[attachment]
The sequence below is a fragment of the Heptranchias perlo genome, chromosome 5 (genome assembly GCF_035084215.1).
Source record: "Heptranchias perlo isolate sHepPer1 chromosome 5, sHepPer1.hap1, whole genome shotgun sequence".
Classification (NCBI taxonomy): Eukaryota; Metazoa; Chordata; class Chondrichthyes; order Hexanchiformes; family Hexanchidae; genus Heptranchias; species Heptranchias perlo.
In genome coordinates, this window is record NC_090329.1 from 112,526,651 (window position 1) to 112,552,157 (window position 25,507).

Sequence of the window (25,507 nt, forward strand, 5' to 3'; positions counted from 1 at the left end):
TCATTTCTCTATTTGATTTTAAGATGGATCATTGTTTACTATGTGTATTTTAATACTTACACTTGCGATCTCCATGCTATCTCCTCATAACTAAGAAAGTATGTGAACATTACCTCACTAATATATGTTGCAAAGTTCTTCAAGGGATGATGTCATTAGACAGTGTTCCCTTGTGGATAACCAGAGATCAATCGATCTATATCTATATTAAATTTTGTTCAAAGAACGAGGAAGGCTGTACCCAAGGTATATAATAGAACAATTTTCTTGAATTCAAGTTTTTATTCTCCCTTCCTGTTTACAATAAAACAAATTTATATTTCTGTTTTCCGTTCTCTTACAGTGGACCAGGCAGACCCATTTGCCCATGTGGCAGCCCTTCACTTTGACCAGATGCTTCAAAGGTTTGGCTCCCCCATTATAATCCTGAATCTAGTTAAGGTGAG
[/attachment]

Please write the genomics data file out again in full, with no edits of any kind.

The sequence below is a fragment of the Heptranchias perlo genome, chromosome 5 (genome assembly GCF_035084215.1).
Source record: "Heptranchias perlo isolate sHepPer1 chromosome 5, sHepPer1.hap1, whole genome shotgun sequence".
Classification (NCBI taxonomy): Eukaryota; Metazoa; Chordata; class Chondrichthyes; order Hexanchiformes; family Hexanchidae; genus Heptranchias; species Heptranchias perlo.
In genome coordinates, this window is record NC_090329.1 from 112,526,651 (window position 1) to 112,552,157 (window position 25,507).

Sequence of the window (25,507 nt, forward strand, 5' to 3'; positions counted from 1 at the left end):
TCATTTCTCTATTTGATTTTAAGATGGATCATTGTTTACTATGTGTATTTTAATACTTACACTTGCGATCTCCATGCTATCTCCTCATAACTAAGAAAGTATGTGAACATTACCTCACTAATATATGTTGCAAAGTTCTTCAAGGGATGATGTCATTAGACAGTGTTCCCTTGTGGATAACCAGAGATCAATCGATCTATATCTATATTAAATTTTGTTCAAAGAACGAGGAAGGCTGTACCCAAGGTATATAATAGAACAATTTTCTTGAATTCAAGTTTTTATTCTCCCTTCCTGTTTACAATAAAACAAATTTATATTTCTGTTTTCCGTTCTCTTACAGTGGACCAGGCAGACCCATTTGCCCATGTGGCAGCCCTTCACTTTGACCAGATGCTTCAAAGGTTTGGCTCCCCCATTATAATCCTGAATCTAGTTAAGGTGAG